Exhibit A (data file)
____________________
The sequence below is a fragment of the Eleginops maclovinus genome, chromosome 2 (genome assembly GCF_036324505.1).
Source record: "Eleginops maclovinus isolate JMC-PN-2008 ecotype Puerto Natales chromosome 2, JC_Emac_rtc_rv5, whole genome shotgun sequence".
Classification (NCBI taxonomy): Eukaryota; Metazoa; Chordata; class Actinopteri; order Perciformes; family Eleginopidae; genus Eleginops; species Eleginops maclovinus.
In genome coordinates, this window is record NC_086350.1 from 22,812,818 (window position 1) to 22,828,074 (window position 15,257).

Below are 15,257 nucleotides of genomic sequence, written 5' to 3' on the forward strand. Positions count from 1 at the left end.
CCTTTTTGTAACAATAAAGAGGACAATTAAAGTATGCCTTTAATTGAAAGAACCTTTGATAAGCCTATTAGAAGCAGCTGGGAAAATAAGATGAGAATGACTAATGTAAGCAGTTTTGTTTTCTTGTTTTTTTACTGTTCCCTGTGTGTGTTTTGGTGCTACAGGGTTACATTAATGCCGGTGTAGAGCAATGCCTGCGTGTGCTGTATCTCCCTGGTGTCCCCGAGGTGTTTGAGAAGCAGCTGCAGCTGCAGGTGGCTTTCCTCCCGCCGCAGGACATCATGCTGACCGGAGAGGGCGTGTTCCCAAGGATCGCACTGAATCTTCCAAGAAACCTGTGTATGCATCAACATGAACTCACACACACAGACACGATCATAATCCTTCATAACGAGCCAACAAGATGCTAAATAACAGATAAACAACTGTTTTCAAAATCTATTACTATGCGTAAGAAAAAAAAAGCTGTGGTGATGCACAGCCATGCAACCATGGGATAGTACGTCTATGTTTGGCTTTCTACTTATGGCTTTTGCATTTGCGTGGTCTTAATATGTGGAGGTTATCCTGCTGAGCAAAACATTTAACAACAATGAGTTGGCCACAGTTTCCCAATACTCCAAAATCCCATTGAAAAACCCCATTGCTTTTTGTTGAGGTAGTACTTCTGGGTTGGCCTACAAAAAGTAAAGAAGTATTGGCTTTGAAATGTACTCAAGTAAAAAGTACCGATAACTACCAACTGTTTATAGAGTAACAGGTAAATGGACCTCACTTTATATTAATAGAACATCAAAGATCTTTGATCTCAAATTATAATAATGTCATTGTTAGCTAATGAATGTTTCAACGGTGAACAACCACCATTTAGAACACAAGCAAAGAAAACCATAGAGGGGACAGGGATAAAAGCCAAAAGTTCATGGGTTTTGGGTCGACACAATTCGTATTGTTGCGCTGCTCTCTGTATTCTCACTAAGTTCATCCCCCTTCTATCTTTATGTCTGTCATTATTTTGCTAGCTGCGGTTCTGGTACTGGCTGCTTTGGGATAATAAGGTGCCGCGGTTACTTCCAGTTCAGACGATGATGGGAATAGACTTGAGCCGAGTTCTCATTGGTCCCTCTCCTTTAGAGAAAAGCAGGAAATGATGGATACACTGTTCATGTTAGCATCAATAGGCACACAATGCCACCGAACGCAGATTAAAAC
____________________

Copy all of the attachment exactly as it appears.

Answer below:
The sequence below is a fragment of the Eleginops maclovinus genome, chromosome 2 (genome assembly GCF_036324505.1).
Source record: "Eleginops maclovinus isolate JMC-PN-2008 ecotype Puerto Natales chromosome 2, JC_Emac_rtc_rv5, whole genome shotgun sequence".
Classification (NCBI taxonomy): Eukaryota; Metazoa; Chordata; class Actinopteri; order Perciformes; family Eleginopidae; genus Eleginops; species Eleginops maclovinus.
In genome coordinates, this window is record NC_086350.1 from 22,812,818 (window position 1) to 22,828,074 (window position 15,257).

Below are 15,257 nucleotides of genomic sequence, written 5' to 3' on the forward strand. Positions count from 1 at the left end.
CCTTTTTGTAACAATAAAGAGGACAATTAAAGTATGCCTTTAATTGAAAGAACCTTTGATAAGCCTATTAGAAGCAGCTGGGAAAATAAGATGAGAATGACTAATGTAAGCAGTTTTGTTTTCTTGTTTTTTTACTGTTCCCTGTGTGTGTTTTGGTGCTACAGGGTTACATTAATGCCGGTGTAGAGCAATGCCTGCGTGTGCTGTATCTCCCTGGTGTCCCCGAGGTGTTTGAGAAGCAGCTGCAGCTGCAGGTGGCTTTCCTCCCGCCGCAGGACATCATGCTGACCGGAGAGGGCGTGTTCCCAAGGATCGCACTGAATCTTCCAAGAAACCTGTGTATGCATCAACATGAACTCACACACACAGACACGATCATAATCCTTCATAACGAGCCAACAAGATGCTAAATAACAGATAAACAACTGTTTTCAAAATCTATTACTATGCGTAAGAAAAAAAAAGCTGTGGTGATGCACAGCCATGCAACCATGGGATAGTACGTCTATGTTTGGCTTTCTACTTATGGCTTTTGCATTTGCGTGGTCTTAATATGTGGAGGTTATCCTGCTGAGCAAAACATTTAACAACAATGAGTTGGCCACAGTTTCCCAATACTCCAAAATCCCATTGAAAAACCCCATTGCTTTTTGTTGAGGTAGTACTTCTGGGTTGGCCTACAAAAAGTAAAGAAGTATTGGCTTTGAAATGTACTCAAGTAAAAAGTACCGATAACTACCAACTGTTTATAGAGTAACAGGTAAATGGACCTCACTTTATATTAATAGAACATCAAAGATCTTTGATCTCAAATTATAATAATGTCATTGTTAGCTAATGAATGTTTCAACGGTGAACAACCACCATTTAGAACACAAGCAAAGAAAACCATAGAGGGGACAGGGATAAAAGCCAAAAGTTCATGGGTTTTGGGTCGACACAATTCGTATTGTTGCGCTGCTCTCTGTATTCTCACTAAGTTCATCCCCCTTCTATCTTTATGTCTGTCATTATTTTGCTAGCTGCGGTTCTGGTACTGGCTGCTTTGGGATAATAAGGTGCCGCGGTTACTTCCAGTTCAGACGATGATGGGAATAGACTTGAGCCGAGTTCTCATTGGTCCCTCTCCTTTAGAGAAAAGCAGGAAATGATGGATACACTGTTCATGTTAGCATCAATAGGCACACAATGCCACCGAACGCAGATTAAAAC